Mrs AS does say in support of her application that the birth father of M has actually signed in November 2012 a formal written consent to the adoption of M. I have seen a copy of the document upon which she relies and, for the purposes of today's application only, I will take that at face value. There is, however, nothing at all from M's mother and no evidence at all as to her state of mind in relation to adoption.
 It is, of course, clear that M has now long overstayed and has no lawful right to be in the United Kingdom at all. However, the Secretary of State clearly has knowledge of this case, if only as a result of the request for information that was sent to her. At the moment, the Secretary of State does not appear to be taking any active steps to seek to remove M.
 Section 42 of the Adoption and Children Act 2002 does not itself state or indicate any test to be applied by the court on an application for leave. The notes in the 2013 Family Court Practice at page 322 make reference to certain authorities, which, however, I have not myself seen today. It is obvious that on an application of this kind the welfare of the child is not the paramount consideration. Clearly, however, the court must consider and give weight to the welfare of the child concerned. The court must consider whether the application appears to be one made in good faith and for good and appropriate reasons; and the court must consider whether the proposed application has at least a reasonable or realistic prospect of success. I cannot see on the facts and in the circumstances of this case that there is likely to be any significant harm or upset to M if the application is made. Indeed, the tenor of his own purported statement is to the effect that he already regards the applicant as his ‘mum' and would appear himself to wish to be adopted.
 It is, of course, very concerning in a situation such as this that this may be a contrived application, designed, perhaps as a result of some collusion, to gain permanent immigration status and citizenship here for M. I am very alert to that possibility and, unquestionably, it will require to be much more closely investigated. On the face of it, however, Mrs AS has given a credible account in her statement dated 17 December 2013 as to how M was brought here and came to live with her. There is nothing in her account to suggest that she, at any rate, was party to collusive or contrived arrangements. The purported statement of M tells a sad story of his childhood and upbringing in Pakistan and seems to show a genuine psychological desire on his part to become a full adoptive member of the family of Mrs AS. There is nothing in his statement obviously to suggest that he has colluded in some plan or arrangement to gain immigrant status for him.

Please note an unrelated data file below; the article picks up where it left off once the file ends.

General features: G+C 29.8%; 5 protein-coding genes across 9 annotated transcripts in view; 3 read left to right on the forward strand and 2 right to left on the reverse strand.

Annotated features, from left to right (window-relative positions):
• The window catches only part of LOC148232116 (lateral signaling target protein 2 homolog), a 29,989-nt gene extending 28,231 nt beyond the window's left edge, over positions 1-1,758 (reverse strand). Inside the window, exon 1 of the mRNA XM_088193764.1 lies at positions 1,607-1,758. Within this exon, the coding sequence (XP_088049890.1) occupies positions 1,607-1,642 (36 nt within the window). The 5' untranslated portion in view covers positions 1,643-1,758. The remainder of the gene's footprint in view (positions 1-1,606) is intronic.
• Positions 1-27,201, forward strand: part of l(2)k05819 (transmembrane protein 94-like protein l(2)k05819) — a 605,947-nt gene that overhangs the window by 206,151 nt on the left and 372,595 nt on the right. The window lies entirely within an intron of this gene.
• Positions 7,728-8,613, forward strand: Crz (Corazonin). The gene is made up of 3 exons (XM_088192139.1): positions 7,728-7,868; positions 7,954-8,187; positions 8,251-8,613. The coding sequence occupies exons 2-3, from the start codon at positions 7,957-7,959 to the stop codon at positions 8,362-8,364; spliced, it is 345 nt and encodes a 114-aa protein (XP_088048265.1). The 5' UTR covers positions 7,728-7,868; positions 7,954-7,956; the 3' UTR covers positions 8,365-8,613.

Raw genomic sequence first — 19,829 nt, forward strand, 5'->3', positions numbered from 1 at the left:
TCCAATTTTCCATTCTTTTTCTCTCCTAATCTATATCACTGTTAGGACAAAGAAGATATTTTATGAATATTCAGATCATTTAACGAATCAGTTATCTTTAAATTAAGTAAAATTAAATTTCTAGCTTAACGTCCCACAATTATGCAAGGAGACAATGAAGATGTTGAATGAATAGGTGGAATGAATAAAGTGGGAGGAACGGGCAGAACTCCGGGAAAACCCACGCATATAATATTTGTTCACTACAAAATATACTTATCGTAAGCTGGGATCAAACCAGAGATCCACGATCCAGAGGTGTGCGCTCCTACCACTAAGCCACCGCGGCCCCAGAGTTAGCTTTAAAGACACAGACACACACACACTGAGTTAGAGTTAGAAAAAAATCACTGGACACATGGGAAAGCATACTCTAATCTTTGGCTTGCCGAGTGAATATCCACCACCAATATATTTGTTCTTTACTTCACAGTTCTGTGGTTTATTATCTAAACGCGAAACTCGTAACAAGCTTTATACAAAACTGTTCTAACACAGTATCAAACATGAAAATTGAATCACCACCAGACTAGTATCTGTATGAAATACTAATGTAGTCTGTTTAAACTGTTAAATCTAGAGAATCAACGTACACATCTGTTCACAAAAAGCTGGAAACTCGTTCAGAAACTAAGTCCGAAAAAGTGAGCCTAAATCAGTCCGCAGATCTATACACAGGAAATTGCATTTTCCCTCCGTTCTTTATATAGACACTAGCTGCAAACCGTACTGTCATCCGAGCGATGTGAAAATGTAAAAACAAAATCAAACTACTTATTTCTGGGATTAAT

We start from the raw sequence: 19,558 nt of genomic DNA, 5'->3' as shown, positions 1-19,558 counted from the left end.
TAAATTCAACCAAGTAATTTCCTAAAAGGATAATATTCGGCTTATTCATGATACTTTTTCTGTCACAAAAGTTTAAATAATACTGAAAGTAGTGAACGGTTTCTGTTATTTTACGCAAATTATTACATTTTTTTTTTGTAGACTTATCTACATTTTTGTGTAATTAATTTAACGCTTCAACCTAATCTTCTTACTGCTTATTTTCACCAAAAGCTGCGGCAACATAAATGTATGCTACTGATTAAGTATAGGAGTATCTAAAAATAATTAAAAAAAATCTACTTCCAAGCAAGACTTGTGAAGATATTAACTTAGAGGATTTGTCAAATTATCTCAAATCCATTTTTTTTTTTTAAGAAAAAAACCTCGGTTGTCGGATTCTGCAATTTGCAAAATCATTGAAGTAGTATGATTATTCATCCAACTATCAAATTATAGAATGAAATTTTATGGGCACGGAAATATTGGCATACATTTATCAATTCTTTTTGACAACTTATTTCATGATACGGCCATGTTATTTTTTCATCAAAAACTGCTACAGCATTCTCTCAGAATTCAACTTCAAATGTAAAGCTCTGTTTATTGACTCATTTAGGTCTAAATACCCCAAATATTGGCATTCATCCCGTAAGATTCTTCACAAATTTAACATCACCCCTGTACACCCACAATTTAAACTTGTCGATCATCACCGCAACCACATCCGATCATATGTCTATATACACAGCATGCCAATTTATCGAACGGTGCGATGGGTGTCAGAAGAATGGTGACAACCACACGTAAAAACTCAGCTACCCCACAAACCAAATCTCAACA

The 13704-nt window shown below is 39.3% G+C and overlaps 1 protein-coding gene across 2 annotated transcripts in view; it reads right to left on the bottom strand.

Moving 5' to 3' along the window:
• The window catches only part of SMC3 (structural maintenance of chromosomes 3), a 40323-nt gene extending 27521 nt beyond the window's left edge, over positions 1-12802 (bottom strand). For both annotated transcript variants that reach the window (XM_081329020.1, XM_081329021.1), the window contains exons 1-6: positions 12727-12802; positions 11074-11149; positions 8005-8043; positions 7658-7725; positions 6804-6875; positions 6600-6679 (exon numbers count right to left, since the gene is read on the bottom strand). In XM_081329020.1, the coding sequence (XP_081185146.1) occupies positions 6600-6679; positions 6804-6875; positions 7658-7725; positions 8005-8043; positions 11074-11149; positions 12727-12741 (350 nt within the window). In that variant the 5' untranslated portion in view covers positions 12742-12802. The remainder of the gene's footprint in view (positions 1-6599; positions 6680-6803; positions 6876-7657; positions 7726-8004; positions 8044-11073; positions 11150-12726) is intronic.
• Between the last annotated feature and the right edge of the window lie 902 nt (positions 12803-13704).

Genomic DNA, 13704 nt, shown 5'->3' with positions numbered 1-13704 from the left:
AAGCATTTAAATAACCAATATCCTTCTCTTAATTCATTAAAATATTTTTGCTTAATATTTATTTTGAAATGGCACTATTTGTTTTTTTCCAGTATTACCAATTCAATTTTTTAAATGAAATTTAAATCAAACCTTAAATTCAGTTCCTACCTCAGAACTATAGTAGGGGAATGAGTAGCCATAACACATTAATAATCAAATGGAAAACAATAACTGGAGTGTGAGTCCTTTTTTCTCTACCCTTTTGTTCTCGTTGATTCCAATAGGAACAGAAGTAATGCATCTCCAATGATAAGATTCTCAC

I have made crystal clear to Mrs AS today, and spell it out very, very clearly indeed on the face of the order, that the decision today is a decision on leave only. The question whether or not the court will actually make an adoption order is unclear and uncertain, and an adoption order may not be made. In any event, it is unlikely that an adoption order will be made unless both birth parents have been clearly served with the application and their views ascertained. Further, if the Secretary of State for the Home Department resists the making of an adoption order, her resistance will clearly be relevant to the court's final decision whether or not to make an adoption order, although it would not of itself be decisive.
 However, with all those points stressed and spelled out, I have to say that this proposed application is one that does seem to me to have a reasonable or realistic prospect of success. If the facts have been truthfully stated by Mrs AS and M himself, then this is a sad story of a somewhat rejected and ill-treated child who has been brought to England and effectively abandoned by one of his parents to a loving and caring relative. If that is so, and subject to any resistance by the Secretary of State, and subject to the views of the birth parents when located, then it is clearly reasonably possible that an adoption order will be made, particularly if M himself strongly enough seeks it.
 One might, of course, say in different circumstances that the applicant should wait for the three years that are prescribed in section 42(5) of the Adoption and Children Act 2002. The purpose of that is, of course, to enable a prolonged period of time to pass to see how settled the child concerned really does become. However, there is an absolute cut off age of 19, after which an adoption order simply cannot be made. In view of the age of M already, if the applicant did have to wait for the full three years before she could make her application, then it would be too late for an adoption order to be made.
 For all those reasons, I am satisfied that this is a case in which I should grant leave today, but subject to the very clear written warnings that I have mentioned and that will be recited in the formal order. The local authority must now carry out a full investigation into the circumstances in which M is living and the strength of relationships between him and Mrs AS and her wider family here. The Secretary of State for the Home Department must be kept fully informed at every stage of these proceedings and must specifically be sent a copy of the local authority's report when it is available. Concurrently with that, there is a heavy duty upon Mrs AS to take active steps to locate each of the birth parents in Pakistan and to ensure that they are fully informed about, and supplied with all the documents relevant to, these proceedings and the proposed adoption application.
 When all of that has been done, the matter will be listed for further directions only before a judge of the High Court, sitting here in Leeds, towards the end of July 2014. Informed by all that happens between now and then, that judge will be best placed to decide what further directions may require to be given.
 I will direct that a transcript of the judgment that I have given today shall be made at the expense of public funds and supplied to both parties and the Secretary of State for the Home Department.